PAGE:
|By David Kaplan, Houston
ChronicleMcClatchy-Tribune Regional News
Aug. 17, 2007 - Now is a great time to be a Houston hotel owner, one expert says. The hotel market is performing at peak levels, and it is unlikely any competitor will open a new place near you anytime soon.
That was the message from PKF's John Keeling, who shared highlights Thursday from his company's 2007 Texas Trends Hotel Industry Report.
This year looks good, and 2008 looks better, said Keeling, senior vice president of PKF, a hotel and restaurant consulting firm. He added that 2009 and 2010 could also be strong.
But rising land and construction costs and a recent tightening in the lending market are causing a slowdown in hotel construction, he said.
"Good deals will still get done, but this is no time for amateurs," Keeling said.
One part of town that will definitely see significant hotel construction in 2008 is along the Katy Freeway, from the Energy Corridor to Katy, he said.
"In general, I think the hotel market looks very good," said Joan Johnson, president of the Hotel & Lodging Association of Greater Houston, which sponsored Keeling's talk at the Wyndham Greenspoint.
The strength of the market is being driven in large part by Houston's healthy corporate business climate, Johnson said.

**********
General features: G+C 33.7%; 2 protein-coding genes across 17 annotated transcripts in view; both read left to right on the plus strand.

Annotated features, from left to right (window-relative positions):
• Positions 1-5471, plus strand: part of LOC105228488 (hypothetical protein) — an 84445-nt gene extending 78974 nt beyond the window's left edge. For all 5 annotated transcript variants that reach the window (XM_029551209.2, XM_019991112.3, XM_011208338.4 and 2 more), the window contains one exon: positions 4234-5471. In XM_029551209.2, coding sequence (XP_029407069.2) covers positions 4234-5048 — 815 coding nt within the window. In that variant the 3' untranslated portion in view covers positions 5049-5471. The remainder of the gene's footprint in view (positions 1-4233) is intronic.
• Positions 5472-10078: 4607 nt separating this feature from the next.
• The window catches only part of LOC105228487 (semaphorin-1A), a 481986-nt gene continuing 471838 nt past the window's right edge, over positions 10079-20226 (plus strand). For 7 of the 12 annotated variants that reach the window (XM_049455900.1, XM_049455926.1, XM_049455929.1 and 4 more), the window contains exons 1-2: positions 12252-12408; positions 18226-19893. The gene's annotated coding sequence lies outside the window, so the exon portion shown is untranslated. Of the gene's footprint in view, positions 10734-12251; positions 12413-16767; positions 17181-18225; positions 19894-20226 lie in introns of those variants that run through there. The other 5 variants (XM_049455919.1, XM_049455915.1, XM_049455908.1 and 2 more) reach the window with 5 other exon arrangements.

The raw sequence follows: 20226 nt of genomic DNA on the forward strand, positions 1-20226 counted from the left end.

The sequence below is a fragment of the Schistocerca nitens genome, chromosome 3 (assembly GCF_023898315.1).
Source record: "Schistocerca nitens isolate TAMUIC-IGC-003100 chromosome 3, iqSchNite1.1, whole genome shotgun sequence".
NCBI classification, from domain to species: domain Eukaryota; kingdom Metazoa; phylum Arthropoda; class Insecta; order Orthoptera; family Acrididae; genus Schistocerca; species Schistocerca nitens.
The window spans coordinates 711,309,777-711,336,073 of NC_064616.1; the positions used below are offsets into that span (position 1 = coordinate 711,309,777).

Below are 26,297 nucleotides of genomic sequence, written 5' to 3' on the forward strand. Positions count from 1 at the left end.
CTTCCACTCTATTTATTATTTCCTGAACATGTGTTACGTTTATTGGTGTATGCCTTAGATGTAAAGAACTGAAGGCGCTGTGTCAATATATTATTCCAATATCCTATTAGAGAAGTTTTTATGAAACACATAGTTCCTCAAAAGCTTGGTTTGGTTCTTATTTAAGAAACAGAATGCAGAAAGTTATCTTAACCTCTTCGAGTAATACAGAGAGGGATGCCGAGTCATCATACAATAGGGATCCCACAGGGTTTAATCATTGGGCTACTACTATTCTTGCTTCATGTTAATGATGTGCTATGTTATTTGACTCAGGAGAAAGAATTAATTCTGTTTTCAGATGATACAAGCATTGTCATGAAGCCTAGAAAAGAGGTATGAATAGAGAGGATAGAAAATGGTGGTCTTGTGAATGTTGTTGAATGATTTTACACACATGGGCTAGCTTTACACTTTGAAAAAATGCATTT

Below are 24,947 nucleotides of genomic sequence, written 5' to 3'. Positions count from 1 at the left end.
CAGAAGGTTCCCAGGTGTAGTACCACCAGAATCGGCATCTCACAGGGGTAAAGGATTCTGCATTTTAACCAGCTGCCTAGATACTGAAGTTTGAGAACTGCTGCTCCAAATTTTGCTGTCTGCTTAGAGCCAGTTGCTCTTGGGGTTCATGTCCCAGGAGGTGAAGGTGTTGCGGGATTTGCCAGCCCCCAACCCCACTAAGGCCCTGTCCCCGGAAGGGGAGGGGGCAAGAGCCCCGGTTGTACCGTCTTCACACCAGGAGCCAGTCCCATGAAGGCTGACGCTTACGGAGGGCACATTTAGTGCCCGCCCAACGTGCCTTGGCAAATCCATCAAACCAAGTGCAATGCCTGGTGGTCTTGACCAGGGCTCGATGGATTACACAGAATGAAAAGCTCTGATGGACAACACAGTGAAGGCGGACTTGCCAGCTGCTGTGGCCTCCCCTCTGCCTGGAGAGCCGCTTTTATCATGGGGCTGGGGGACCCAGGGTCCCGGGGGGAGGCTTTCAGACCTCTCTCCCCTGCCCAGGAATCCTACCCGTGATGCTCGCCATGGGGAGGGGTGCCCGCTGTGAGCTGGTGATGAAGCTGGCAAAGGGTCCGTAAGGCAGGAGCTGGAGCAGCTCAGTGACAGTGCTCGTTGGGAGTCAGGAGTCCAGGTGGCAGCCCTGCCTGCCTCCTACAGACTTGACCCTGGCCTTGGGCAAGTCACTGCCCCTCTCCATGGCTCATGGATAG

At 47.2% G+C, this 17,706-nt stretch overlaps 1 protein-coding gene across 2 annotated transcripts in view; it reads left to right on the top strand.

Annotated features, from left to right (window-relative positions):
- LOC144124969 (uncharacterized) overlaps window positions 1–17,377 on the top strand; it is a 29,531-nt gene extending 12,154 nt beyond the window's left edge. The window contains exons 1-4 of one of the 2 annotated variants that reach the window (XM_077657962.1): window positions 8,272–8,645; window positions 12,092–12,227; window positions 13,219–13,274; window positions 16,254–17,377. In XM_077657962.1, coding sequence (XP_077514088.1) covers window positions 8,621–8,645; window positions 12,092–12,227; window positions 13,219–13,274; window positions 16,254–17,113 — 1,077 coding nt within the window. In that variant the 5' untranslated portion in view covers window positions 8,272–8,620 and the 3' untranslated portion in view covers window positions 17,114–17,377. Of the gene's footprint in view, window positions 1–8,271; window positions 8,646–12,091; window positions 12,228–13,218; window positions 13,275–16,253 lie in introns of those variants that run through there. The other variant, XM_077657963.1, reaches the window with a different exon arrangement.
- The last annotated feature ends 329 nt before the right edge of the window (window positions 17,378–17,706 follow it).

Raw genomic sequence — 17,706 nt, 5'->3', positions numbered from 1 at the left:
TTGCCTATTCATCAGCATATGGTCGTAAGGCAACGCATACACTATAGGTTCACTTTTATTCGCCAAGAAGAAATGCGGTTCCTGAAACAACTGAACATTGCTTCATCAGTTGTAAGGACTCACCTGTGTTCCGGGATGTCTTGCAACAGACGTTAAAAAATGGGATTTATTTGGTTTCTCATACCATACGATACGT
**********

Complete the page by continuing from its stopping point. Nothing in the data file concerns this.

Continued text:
Occupancy rates in the Houston area are expected to rise from 67.5 percent in 2006 to 69 percent in 2007 and 70 percent in 2008, according to the PKF report.
Average daily rates in the Houston area are projected to rise from $96.62 in 2006 to $101.50 this year and $105.50 in 2008.
Statewide, the hotel industry is also enjoying solid business, Keeling said.
In 2007, Dallas will have the highest average daily rate in Texas at $119, according to PKF.
However, San Antonio is the best performer among Texas cities when factoring in both occupancy rates and the price of rooms, Keeling said. Austin has the highest occupancy rate, 74 percent.
Austin will see an explosion of new hotels beginning in 2010, but its economy is strong enough to support the growth, while Dallas may be overbuilding, Keeling said.
The Galveston area has seen an exceptionally large increase in room rates, from $84.56 in 2002 to $132 in 2007, he said.
In Houston, the number of rooms in the Texas Medical Center shrunk after the closing of the Crowne Plaza, and Keeling considers that area to be "under-hoteled."
Downtown Houston also needs more hotel rooms, he said. Ideally, downtown should get a new 1,200-room hotel, because convention planners prefer placing their participants in as few hotels as possible, Keeling said. And a strong convention business boosts the entire local hotel industry and other aspects of the economy, he said.
This year has been an off-year for convention business in Houston, but next year will be much stronger, Keeling said.
Compared with Houston's 4,751 downtown hotel rooms, San Antonio has 11,900 and will have 13,325 next year, Keeling said. Dallas has 6,600 downtown rooms, even though it has far fewer corporate headquarters in its downtown district compared with Houston's downtown, he said.
Paul Nash, general manager of Houston's St. Regis, near the Galleria, said his hotel's solid performance is directly related to Houston's strong economy.
Summer is the toughest time for a Houston hotel, Nash said.
This year, he said, June and July at the St. Regis were stronger-performing months compared with June and July of 2006.
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